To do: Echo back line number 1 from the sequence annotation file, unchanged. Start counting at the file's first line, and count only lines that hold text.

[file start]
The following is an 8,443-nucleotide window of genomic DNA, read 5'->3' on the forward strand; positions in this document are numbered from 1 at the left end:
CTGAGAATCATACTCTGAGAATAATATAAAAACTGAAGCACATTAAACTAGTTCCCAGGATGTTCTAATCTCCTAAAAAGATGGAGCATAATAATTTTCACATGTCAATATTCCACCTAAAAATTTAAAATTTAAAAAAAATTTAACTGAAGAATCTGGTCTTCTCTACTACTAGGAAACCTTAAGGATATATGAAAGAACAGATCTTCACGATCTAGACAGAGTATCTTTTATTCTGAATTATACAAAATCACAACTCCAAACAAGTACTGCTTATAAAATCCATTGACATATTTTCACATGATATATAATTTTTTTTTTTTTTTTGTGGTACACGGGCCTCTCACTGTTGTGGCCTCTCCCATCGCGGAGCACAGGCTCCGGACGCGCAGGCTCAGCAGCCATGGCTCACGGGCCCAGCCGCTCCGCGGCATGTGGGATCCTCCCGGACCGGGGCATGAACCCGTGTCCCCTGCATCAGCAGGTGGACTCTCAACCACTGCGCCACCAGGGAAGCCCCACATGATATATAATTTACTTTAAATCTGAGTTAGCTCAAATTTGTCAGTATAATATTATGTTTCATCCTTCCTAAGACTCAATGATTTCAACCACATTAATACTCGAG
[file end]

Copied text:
The following is an 8,443-nucleotide window of genomic DNA, read 5'->3' on the forward strand; positions in this document are numbered from 1 at the left end: